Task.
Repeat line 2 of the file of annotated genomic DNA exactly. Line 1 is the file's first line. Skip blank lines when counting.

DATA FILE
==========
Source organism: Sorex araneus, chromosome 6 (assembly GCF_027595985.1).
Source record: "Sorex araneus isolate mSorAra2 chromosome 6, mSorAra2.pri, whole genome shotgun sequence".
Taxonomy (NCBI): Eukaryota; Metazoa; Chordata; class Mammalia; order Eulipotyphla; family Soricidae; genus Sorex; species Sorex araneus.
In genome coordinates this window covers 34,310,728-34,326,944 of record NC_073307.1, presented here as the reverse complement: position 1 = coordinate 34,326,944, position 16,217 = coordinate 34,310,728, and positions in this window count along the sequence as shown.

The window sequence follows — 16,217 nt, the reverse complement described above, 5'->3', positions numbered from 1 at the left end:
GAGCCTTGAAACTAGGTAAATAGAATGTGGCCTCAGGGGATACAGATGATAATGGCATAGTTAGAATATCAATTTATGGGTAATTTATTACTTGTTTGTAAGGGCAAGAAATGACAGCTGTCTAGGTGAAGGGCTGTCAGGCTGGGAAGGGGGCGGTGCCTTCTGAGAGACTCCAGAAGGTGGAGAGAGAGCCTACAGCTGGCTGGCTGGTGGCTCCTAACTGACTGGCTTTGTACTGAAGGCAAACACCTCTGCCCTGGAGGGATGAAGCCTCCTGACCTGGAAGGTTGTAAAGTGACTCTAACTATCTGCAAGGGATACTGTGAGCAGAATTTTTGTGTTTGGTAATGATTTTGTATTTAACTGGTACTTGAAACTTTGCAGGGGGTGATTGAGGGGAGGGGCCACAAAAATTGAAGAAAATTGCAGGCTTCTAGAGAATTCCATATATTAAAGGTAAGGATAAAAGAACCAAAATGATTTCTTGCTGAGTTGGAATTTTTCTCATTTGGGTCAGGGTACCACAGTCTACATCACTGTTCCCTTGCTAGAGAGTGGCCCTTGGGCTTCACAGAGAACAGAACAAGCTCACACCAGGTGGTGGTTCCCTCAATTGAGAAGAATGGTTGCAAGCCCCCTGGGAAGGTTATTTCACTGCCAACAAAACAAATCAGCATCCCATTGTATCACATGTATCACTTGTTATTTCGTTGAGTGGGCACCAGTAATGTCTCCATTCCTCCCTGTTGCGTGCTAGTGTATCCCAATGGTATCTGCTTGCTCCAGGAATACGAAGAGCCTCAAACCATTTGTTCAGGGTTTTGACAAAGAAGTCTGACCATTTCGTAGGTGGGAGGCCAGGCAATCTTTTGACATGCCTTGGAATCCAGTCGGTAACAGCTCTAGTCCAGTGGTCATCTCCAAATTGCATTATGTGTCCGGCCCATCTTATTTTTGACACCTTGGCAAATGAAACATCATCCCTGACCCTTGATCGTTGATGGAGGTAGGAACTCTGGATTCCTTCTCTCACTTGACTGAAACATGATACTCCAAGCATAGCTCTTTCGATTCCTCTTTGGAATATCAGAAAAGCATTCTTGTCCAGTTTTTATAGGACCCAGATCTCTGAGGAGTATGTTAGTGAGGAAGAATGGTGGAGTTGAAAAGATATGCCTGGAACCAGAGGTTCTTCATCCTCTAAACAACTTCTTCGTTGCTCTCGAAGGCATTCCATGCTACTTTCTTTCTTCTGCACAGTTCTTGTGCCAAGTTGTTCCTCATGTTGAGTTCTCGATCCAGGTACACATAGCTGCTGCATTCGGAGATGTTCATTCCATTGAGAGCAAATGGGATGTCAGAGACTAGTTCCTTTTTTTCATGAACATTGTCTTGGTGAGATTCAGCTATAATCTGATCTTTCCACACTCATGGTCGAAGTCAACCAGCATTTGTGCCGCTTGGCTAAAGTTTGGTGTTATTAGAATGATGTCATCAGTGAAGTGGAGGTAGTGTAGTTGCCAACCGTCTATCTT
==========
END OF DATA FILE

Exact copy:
Source record: "Sorex araneus isolate mSorAra2 chromosome 6, mSorAra2.pri, whole genome shotgun sequence".